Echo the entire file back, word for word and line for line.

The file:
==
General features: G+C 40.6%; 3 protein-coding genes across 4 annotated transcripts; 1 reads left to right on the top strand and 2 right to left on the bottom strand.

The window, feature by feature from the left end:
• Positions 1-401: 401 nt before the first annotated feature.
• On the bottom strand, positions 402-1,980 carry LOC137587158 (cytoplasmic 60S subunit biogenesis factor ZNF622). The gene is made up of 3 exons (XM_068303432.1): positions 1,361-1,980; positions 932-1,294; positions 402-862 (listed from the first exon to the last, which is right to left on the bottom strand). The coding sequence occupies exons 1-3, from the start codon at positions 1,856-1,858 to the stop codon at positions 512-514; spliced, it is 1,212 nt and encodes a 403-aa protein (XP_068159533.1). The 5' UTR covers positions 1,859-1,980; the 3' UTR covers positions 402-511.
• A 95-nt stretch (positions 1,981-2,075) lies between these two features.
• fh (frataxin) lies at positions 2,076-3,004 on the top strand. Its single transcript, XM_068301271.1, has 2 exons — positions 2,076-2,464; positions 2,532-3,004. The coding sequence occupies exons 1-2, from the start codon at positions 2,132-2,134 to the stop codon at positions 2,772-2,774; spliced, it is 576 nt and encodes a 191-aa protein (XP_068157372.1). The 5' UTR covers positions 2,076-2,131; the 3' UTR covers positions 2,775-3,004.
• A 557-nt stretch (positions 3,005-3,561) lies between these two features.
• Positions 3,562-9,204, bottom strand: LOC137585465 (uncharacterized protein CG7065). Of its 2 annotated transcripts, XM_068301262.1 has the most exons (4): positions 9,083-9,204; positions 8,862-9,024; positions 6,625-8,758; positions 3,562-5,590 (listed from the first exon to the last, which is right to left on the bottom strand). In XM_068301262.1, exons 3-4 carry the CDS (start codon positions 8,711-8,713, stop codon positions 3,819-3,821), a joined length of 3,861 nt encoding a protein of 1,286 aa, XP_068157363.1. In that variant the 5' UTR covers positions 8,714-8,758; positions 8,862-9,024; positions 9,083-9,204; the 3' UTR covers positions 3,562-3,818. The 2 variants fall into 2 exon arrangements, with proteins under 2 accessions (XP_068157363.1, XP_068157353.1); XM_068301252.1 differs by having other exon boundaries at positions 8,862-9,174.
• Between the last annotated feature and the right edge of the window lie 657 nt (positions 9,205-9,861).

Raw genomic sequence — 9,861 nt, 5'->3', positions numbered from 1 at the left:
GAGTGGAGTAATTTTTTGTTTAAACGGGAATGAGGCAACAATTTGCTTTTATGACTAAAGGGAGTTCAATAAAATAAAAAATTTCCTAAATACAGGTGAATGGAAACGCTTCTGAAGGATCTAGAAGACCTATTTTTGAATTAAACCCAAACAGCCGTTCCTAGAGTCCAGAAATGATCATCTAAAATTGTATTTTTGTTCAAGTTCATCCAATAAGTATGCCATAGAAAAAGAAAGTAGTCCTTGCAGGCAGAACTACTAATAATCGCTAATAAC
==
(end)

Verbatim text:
General features: G+C 40.6%; 3 protein-coding genes across 4 annotated transcripts; 1 reads left to right on the top strand and 2 right to left on the bottom strand.

The window, feature by feature from the left end:
• Positions 1-401: 401 nt before the first annotated feature.
• On the bottom strand, positions 402-1,980 carry LOC137587158 (cytoplasmic 60S subunit biogenesis factor ZNF622). The gene is made up of 3 exons (XM_068303432.1): positions 1,361-1,980; positions 932-1,294; positions 402-862 (listed from the first exon to the last, which is right to left on the bottom strand). The coding sequence occupies exons 1-3, from the start codon at positions 1,856-1,858 to the stop codon at positions 512-514; spliced, it is 1,212 nt and encodes a 403-aa protein (XP_068159533.1). The 5' UTR covers positions 1,859-1,980; the 3' UTR covers positions 402-511.
• A 95-nt stretch (positions 1,981-2,075) lies between these two features.
• fh (frataxin) lies at positions 2,076-3,004 on the top strand. Its single transcript, XM_068301271.1, has 2 exons — positions 2,076-2,464; positions 2,532-3,004. The coding sequence occupies exons 1-2, from the start codon at positions 2,132-2,134 to the stop codon at positions 2,772-2,774; spliced, it is 576 nt and encodes a 191-aa protein (XP_068157372.1). The 5' UTR covers positions 2,076-2,131; the 3' UTR covers positions 2,775-3,004.
• A 557-nt stretch (positions 3,005-3,561) lies between these two features.
• Positions 3,562-9,204, bottom strand: LOC137585465 (uncharacterized protein CG7065). Of its 2 annotated transcripts, XM_068301262.1 has the most exons (4): positions 9,083-9,204; positions 8,862-9,024; positions 6,625-8,758; positions 3,562-5,590 (listed from the first exon to the last, which is right to left on the bottom strand). In XM_068301262.1, exons 3-4 carry the CDS (start codon positions 8,711-8,713, stop codon positions 3,819-3,821), a joined length of 3,861 nt encoding a protein of 1,286 aa, XP_068157363.1. In that variant the 5' UTR covers positions 8,714-8,758; positions 8,862-9,024; positions 9,083-9,204; the 3' UTR covers positions 3,562-3,818. The 2 variants fall into 2 exon arrangements, with proteins under 2 accessions (XP_068157363.1, XP_068157353.1); XM_068301252.1 differs by having other exon boundaries at positions 8,862-9,174.
• Between the last annotated feature and the right edge of the window lie 657 nt (positions 9,205-9,861).

Raw genomic sequence — 9,861 nt, 5'->3', positions numbered from 1 at the left:
GAGTGGAGTAATTTTTTGTTTAAACGGGAATGAGGCAACAATTTGCTTTTATGACTAAAGGGAGTTCAATAAAATAAAAAATTTCCTAAATACAGGTGAATGGAAACGCTTCTGAAGGATCTAGAAGACCTATTTTTGAATTAAACCCAAACAGCCGTTCCTAGAGTCCAGAAATGATCATCTAAAATTGTATTTTTGTTCAAGTTCATCCAATAAGTATGCCATAGAAAAAGAAAGTAGTCCTTGCAGGCAGAACTACTAATAATCGCTAATAAC